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The concept of child maltreatment, defined as harm to a child because of abnormal child-rearing practices, is a broadening of the initial description of the battered child syndrome. More than 1 million cases of child maltreatment are recorded yearly in the U.S (Table 290-0.1). Child maltreatment is an all-inclusive term covering physical abuse; sexual abuse; emotional abuse; parental substance abuse; physical, nutritional, and emotional neglect; supervisional neglect; and Munchausen syndrome by proxy.1

Table 290-0.1 Incidence of Child Abuse

The ease with which physicians are able to recognize these disorders, in part, depends on their knowledge of normal children and normal development. The physical stigmata of maltreatment are characteristic, although the findings of neglect and sexual abuse are more subtle than those of gross physical trauma.

Any serious injury in a child <5 years old, especially in the absence of a witnessed event, should be viewed with suspicion. Other injuries that may suggest child abuse include those the child states were inflicted by another, were self-inflicted, or were inflicted by an unknown assailant (Table 290-1).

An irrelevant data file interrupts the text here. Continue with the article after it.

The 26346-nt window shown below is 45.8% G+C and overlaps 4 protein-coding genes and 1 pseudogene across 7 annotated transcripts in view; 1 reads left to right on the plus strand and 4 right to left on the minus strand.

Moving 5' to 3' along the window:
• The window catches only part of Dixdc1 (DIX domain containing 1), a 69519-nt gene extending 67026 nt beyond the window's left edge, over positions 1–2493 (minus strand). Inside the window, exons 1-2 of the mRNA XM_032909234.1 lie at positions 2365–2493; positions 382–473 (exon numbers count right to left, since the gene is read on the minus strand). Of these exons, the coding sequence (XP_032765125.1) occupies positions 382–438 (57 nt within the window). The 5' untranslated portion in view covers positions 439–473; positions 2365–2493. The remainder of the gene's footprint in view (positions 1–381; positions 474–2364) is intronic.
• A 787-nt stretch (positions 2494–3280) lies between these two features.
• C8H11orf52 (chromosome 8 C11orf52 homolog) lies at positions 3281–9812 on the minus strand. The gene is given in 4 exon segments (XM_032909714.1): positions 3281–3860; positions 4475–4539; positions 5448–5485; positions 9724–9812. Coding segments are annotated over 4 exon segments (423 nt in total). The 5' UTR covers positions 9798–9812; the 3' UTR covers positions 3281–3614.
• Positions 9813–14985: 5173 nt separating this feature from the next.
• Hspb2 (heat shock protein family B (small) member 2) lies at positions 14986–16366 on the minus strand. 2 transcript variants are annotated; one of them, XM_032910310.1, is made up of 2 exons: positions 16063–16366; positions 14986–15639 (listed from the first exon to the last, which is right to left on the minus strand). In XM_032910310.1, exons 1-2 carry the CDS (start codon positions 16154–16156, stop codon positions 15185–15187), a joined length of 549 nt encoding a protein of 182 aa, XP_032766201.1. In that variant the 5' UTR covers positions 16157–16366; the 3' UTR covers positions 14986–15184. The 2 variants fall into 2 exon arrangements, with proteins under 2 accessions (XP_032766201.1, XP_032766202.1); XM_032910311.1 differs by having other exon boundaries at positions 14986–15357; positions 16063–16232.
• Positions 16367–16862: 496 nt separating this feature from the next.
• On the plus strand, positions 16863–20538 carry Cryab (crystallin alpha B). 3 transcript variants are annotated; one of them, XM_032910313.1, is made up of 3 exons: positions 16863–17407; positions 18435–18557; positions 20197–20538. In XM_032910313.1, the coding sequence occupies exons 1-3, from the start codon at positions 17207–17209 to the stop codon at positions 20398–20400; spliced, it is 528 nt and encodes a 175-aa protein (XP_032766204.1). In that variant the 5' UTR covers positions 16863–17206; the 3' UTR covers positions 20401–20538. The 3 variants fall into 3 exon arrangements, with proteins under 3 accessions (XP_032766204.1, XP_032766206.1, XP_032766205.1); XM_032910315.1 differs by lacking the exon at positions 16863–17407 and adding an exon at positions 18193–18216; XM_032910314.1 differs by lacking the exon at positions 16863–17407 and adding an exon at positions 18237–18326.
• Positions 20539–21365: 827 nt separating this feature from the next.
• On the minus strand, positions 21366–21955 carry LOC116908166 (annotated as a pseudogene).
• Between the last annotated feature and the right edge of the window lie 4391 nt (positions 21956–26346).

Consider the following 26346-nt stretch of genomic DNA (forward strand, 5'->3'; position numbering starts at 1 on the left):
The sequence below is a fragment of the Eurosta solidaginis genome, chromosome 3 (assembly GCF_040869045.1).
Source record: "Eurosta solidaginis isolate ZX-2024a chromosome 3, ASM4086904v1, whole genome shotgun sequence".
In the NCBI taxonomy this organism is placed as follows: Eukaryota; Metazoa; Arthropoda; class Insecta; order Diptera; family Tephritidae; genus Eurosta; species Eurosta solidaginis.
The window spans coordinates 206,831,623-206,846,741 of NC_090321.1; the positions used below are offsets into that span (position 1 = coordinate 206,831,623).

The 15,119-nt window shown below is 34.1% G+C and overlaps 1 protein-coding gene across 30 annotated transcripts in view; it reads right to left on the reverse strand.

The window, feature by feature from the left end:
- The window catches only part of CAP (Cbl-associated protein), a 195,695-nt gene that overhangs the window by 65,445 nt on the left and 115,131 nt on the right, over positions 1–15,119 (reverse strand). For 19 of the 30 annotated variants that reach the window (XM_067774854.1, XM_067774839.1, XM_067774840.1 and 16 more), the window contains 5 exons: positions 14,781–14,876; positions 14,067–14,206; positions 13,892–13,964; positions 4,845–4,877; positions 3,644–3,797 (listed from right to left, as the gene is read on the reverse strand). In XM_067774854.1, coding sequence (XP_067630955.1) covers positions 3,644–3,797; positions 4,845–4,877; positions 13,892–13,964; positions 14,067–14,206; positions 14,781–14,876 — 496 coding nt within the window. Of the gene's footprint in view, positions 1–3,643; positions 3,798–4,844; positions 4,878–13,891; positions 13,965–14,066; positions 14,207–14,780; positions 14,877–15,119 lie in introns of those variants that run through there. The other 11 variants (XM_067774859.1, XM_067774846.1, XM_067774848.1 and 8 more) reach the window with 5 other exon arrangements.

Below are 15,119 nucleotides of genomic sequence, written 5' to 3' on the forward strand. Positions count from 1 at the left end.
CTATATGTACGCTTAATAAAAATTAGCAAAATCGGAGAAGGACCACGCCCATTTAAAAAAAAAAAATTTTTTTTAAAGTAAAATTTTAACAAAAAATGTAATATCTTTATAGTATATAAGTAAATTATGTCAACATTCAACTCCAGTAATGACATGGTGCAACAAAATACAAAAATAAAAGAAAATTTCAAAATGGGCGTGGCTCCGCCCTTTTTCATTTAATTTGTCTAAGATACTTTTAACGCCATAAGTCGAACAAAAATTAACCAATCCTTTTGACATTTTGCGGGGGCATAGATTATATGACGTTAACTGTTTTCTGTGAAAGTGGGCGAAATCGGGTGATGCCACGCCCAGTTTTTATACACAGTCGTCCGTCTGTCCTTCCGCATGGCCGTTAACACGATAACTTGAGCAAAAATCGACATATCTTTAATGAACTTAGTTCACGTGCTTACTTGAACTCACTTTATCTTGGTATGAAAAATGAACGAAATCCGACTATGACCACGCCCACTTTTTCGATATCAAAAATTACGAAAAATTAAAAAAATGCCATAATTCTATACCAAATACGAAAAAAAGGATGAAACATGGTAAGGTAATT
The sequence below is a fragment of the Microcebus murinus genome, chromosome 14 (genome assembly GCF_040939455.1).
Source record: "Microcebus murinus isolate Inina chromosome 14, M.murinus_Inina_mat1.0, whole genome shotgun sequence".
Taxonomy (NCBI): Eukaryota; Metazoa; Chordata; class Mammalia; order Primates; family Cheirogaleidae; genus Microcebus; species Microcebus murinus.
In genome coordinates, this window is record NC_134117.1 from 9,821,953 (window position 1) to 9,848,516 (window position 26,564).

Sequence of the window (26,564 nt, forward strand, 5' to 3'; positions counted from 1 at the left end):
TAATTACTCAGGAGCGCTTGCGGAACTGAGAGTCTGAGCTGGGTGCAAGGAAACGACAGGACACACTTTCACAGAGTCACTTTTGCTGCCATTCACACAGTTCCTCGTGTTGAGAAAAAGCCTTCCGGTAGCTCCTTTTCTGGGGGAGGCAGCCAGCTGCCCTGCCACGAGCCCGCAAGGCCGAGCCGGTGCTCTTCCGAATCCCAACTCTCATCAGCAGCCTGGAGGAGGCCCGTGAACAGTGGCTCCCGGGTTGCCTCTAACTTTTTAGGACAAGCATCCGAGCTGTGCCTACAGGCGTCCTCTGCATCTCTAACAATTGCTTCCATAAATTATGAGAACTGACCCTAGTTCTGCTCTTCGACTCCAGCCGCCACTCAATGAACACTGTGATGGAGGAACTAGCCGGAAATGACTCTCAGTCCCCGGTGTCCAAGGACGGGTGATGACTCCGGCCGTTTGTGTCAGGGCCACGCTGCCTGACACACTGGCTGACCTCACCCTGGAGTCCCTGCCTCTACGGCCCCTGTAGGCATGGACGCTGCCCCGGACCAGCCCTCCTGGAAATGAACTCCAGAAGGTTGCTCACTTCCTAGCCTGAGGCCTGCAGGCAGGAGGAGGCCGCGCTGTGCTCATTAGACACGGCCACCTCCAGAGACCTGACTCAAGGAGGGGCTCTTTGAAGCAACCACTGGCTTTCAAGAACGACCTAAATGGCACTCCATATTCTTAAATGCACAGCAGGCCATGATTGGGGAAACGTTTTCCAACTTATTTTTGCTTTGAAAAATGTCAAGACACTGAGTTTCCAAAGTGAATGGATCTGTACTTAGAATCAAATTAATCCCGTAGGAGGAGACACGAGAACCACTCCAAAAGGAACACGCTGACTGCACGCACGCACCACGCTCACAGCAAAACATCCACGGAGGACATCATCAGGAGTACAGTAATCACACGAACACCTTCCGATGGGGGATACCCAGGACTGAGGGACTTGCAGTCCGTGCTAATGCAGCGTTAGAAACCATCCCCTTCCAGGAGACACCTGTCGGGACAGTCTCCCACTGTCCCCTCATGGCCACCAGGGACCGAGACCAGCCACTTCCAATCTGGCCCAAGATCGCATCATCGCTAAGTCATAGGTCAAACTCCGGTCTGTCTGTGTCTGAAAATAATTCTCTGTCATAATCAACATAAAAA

Table 290-1 Situations in Which Child Abuse Should Be Investigated

The behavioral interaction between the child, the parent, and the physician may provide supportive evidence of the diagnosis of abuse (Table 290-2). Abused children are often very compliant and submissive. They do not resist the medical examiner and readily submit to painful procedures such as blood drawing. They are overly affectionate to the medical staff, frequently preferring the nurse or the physician to the parent. Sometimes, they are protective of the abusing parent, try to cater to his or her needs, and lie to cover up the true nature of the injury.

Table 290-2 Concerning Features that May Be Associated with Child Abuse

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